Today’s entry -I am not writing to convince you that bad teachers, and there are plenty, should get more pay, but rather that we may want to consider a way to get better teachers into those roles. Let me give you an analogy that should be easy to relate to; investments. For most parents, their children are their most precious investments, deserving the best available resources for their nurturing and growth, far more important than any stock portfolio. I have met many teachers over the years who came across as "mediocre", and not the best possible resource. There are also plenty of stories about teachers who get into trouble in ways ranging from political bias to inappropriate relationships with students.
So, what if investment brokers had their salary capped at a certain value by law such that these types of positions would not attract the best talent, but only mediocre talent? It would be frustrating for anybody who wanted to invest but would always worry that their investments were not in the best possible hands. To attract better talent, obviously the cap would need to be lifted but just paying more to the mediocre people already in those positions would not solve the problem. Rather, there would need to be a way to purge the mediocre talent and replace it with talent that has been verified to be superior.
In summary, I think it is a good idea to make sure that the best possible talent is tending to our most precious investments, which would mean pay increases, but it would need to be proven that the talent is actually well-worth that extra pay.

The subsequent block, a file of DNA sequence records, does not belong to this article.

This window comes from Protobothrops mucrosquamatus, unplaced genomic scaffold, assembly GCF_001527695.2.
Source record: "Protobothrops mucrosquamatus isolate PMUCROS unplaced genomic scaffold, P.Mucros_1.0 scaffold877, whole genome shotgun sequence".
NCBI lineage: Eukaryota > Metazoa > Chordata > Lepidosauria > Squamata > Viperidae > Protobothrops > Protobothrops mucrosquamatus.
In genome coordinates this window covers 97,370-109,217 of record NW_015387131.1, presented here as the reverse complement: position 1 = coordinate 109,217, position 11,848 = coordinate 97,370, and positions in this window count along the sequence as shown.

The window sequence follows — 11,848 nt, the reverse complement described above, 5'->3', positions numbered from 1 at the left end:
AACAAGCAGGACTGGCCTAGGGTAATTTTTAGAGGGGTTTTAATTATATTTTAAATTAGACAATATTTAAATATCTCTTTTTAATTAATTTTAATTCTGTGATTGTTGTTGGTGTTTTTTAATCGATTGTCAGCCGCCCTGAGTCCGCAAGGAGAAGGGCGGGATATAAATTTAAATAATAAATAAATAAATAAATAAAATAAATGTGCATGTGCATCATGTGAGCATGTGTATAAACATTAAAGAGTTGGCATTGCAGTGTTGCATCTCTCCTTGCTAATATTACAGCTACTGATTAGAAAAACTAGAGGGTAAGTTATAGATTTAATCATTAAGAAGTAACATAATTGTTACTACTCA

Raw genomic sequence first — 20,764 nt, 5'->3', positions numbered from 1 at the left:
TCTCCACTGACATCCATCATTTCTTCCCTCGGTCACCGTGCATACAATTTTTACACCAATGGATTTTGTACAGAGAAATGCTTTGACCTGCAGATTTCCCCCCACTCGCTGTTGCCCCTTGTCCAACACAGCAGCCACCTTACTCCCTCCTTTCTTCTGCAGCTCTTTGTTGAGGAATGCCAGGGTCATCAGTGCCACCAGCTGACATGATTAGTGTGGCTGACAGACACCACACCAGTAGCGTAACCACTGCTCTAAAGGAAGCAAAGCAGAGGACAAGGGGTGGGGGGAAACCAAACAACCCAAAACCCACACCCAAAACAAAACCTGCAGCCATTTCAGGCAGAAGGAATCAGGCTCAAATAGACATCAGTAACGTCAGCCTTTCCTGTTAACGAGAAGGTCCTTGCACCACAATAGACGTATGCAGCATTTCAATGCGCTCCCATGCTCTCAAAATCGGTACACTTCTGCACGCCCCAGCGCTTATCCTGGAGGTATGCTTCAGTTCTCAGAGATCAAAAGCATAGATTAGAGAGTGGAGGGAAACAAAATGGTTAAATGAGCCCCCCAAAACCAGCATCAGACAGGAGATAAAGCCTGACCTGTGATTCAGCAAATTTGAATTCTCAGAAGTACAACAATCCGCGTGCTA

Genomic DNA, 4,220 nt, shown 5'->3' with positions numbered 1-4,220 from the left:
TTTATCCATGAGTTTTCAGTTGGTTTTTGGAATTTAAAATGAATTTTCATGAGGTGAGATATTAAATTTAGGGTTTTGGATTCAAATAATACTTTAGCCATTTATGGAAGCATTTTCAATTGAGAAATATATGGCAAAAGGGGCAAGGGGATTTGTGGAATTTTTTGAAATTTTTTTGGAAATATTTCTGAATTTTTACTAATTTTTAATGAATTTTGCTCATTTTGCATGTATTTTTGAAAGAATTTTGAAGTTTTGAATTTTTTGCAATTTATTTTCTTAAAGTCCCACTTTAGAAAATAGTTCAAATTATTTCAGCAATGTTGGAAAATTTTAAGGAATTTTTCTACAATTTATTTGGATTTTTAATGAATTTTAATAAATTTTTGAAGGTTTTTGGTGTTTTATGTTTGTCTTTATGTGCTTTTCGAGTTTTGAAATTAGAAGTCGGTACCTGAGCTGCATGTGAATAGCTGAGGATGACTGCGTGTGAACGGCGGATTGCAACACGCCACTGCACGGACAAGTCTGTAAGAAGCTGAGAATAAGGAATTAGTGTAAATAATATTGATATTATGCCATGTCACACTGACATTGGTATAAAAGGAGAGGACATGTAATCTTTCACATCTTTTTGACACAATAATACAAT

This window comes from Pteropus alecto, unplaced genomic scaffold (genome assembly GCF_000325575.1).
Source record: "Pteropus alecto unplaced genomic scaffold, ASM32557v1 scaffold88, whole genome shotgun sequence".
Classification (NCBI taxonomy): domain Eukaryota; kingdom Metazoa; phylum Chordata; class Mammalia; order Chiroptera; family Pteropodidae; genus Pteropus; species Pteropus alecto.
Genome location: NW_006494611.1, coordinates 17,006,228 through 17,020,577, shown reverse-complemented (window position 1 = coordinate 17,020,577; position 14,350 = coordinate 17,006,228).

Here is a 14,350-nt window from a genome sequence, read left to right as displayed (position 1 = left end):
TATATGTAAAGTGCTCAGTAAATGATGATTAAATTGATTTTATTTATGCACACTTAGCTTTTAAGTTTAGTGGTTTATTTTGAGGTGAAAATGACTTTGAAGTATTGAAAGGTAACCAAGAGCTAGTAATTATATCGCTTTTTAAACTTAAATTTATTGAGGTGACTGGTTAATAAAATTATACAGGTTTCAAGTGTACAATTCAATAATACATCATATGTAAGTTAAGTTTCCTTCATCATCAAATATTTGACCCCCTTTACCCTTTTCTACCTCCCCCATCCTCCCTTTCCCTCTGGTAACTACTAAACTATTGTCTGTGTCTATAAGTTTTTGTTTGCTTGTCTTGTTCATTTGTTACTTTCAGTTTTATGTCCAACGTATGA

Bottom Line: I appreciate the direction you’re heading with this line of thinking. It’s part of what I’ve been attempting to do by providing information and challenging the status quo. If you’ve missed my stories this week, I’d encourage you to check them out.
Here’s the first new fact I have for you today. The US now ranks 27th in education. So, Florida’s 27th in education in the 27th country for education. Furthermore, the whole education establishment is broken. That ties into your point. Here we are, the wealthiest and most powerful country in the world and our education is 27th? There’s simply no excuse but there is an explanation. In 1980, the United States ranked 2nd in the world in education, Australia edged us out. That was the year the Department of Education, created by Democrats in Congress and signed into law by Democrat Jimmy Carter became law. It was the completion of the government’s takeover of the education establishment. What’s happened since? It’s been nowhere but down.
The US was 2nd in education before the Department of Education. Now, it’s 27th and still declining. In 1979, 5% of total government spending went to education, it’s still at 5%. So, if we’re spending the same relative amount on education and getting substantially worse results and the major change during that period was the creation of the Department of Education, what does that tell you? Spending more on a system that’s flawed is essentially the definition of insanity. The reason I’ve been such a vocal supporter of school choice isn’t because the other options are perfect, but they do represent changing the status quo.
If every household in Florida were given $4,102 for grade school education per year what would we choose to do with it? Would it look the same as it does today? There’s no way that if American families had full choice, rather than bureaucrats, grade school education would resemble anything close to what it does today. It’s just like healthcare. What happened to it once we allowed government and insurance companies to take over? 68% of healthcare spending goes to insurance companies, 32% to actual medical care.
When I said I need to see a plan from the governor on how dramatic increases in teacher pay would produce better results, I meant it. I want to see what’s different other than we’ll be able to recruit more teachers. We can recruit all the teachers we want and pay them a gazillion dollars but if the system itself is the problem what have we accomplished?
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